Monarch Butterflies May Make Endangered Species List

Dec 30, 2014 11:46 AM EST

After months of debate, monarch butterflies are one step closer to gaining protections and may make the endangered species list, after populations declined a whopping 90 percent in the past 20 years, the US Fish and Wildlife Service (FWS) said Monday.

"We are extremely pleased that the federal agency in charge of protecting our nation's wildlife has recognized the dire situation of the monarch," Sarina Jepsen, the Xerces Society's endangered species director, said in a news release. "Protection as a threatened species will enable extensive monarch habitat recovery on both public and private lands."

Two decades ago it would have seemed highly unlikely that North America's monarchs would be endangered, given that one billion of these butterflies were flittering across the country in the mid-1990s. But as of last winter there are only 35 million left, the lowest their population has ever been.

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That's mostly thanks to the use of herbicides, which are chemicals sprayed on genetically modified crops such as corn and soybeans that kill milkweed plants, monarchs' only source of food. In the last 20 years, these orange and black butterflies have lost more than 165 million acres of vital habitat once overflowing with milkweed plants - an area about the size of Texas.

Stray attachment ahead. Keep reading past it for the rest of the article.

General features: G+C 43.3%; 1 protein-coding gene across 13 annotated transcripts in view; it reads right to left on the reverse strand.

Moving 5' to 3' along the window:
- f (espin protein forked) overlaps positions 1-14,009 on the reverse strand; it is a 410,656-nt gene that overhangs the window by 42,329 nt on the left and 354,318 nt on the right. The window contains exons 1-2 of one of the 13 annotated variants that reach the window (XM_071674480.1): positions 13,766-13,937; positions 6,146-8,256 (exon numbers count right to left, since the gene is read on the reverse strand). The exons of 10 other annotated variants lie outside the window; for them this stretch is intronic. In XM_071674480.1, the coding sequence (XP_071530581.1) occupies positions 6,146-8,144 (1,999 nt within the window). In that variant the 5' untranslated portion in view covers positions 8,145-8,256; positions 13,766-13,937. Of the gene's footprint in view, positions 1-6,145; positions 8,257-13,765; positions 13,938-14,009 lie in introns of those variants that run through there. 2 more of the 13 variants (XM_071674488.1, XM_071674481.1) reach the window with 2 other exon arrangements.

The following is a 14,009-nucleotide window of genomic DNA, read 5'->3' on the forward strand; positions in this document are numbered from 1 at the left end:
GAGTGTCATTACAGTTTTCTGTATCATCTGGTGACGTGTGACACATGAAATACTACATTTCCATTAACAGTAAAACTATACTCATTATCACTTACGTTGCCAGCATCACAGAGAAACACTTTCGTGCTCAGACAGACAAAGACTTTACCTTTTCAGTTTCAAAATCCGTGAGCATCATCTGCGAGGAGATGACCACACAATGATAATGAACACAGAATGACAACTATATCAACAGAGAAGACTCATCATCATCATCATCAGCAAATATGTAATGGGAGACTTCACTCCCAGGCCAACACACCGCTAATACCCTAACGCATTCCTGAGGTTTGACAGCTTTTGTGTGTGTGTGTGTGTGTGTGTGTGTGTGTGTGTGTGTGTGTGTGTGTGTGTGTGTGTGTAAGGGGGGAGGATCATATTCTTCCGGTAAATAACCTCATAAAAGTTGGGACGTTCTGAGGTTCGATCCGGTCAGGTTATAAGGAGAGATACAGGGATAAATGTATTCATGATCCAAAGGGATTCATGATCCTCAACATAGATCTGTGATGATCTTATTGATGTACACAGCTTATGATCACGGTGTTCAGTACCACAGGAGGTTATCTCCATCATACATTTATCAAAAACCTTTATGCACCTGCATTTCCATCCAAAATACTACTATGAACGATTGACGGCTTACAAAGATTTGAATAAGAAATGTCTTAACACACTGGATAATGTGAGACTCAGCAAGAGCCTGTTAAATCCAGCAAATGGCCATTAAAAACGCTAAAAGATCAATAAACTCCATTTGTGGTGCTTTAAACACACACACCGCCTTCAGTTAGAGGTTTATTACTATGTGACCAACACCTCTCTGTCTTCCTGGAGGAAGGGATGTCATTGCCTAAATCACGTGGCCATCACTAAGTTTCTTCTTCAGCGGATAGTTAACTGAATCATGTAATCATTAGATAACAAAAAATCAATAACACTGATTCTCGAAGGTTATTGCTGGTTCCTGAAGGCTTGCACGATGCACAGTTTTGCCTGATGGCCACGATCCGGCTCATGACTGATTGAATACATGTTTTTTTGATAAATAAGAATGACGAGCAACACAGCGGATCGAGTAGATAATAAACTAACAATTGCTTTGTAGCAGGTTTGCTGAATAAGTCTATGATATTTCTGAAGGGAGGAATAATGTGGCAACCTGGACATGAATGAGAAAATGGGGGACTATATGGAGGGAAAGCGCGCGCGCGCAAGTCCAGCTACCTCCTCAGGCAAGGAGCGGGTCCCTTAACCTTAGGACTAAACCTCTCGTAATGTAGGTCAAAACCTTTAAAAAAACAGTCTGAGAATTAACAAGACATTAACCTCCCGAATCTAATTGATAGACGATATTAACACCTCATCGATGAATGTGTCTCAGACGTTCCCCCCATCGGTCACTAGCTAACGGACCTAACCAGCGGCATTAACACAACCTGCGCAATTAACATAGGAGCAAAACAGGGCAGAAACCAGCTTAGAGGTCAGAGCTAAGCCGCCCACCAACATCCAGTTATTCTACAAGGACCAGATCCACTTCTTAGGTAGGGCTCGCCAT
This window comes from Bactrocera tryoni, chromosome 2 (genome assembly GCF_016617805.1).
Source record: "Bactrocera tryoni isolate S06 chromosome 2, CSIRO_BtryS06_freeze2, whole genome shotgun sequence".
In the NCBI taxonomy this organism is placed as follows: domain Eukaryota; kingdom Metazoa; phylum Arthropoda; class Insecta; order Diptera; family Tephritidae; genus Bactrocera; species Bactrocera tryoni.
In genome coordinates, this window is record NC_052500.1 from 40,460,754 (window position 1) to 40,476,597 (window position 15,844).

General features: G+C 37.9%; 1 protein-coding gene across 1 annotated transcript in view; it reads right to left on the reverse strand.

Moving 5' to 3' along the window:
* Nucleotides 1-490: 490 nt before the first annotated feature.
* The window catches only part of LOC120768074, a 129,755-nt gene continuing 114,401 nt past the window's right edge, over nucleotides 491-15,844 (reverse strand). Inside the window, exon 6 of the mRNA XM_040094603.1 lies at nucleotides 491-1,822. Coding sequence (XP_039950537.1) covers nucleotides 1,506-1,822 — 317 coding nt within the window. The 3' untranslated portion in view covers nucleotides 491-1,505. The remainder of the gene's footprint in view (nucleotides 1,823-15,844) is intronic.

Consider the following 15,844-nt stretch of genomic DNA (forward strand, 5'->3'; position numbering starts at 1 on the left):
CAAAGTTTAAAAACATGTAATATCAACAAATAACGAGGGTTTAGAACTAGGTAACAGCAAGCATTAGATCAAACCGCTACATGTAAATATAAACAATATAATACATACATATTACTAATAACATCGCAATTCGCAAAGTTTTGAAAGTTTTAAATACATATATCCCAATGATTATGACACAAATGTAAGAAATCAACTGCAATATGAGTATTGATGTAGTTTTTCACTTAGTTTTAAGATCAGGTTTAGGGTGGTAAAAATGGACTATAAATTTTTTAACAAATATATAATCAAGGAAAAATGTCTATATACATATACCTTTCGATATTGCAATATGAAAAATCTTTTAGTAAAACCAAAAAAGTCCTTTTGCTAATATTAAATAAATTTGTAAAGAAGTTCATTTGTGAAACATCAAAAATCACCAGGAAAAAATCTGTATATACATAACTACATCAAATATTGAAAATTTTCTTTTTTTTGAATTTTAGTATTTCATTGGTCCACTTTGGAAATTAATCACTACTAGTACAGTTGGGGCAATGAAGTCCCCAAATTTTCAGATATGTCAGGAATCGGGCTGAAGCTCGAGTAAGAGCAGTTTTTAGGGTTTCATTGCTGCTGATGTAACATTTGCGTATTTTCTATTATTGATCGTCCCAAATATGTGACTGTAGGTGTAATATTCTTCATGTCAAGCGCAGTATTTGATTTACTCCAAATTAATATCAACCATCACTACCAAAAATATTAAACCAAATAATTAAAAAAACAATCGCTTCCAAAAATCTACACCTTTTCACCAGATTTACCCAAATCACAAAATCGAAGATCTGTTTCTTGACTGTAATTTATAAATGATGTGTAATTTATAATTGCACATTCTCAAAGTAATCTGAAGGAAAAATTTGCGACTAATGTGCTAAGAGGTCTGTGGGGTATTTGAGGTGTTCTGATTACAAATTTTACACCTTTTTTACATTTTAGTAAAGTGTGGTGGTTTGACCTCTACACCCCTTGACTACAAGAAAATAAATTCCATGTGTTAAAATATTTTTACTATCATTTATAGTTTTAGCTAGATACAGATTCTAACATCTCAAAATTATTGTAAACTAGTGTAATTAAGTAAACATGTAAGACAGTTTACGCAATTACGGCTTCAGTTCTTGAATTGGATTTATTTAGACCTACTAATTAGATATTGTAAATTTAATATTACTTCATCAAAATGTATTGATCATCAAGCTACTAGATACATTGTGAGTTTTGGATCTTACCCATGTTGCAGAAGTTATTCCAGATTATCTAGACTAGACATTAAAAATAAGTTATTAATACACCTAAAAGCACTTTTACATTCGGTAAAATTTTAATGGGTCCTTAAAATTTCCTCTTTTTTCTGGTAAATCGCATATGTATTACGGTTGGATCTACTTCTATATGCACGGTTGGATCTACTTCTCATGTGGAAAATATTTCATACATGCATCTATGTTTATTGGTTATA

The monarch butterfly is also threatened by drought, heat waves, climate change and logging.

Concerned over their dwindling numbers, the Xerces Society, along with the Center for Biological Diversity and scientist Lincoln Brower, who specializes in monarchs, filed a petition asking that the butterflies be given federal protections.

The FWS said Monday that the dire situation of the monarch may warrant protection, and it will conduct a one-year status review to determine if the species should be included under the Endangered Species Act.

"The Endangered Species Act is the most powerful tool available to save North America's monarchs, so I'm really happy that these amazing butterflies are a step closer to the protection they so desperately need," added Tierra Curry, a senior scientist at the Center for Biological Diversity.

Should the monarch make the cut, protective measures would make the killing of these butterflies illegal (with certain exceptions), guidelines would be instilled to protect the insects, and farmers would be encouraged - and possibly compensated - for allotting land for milkweed to help monarchs flourish once more.

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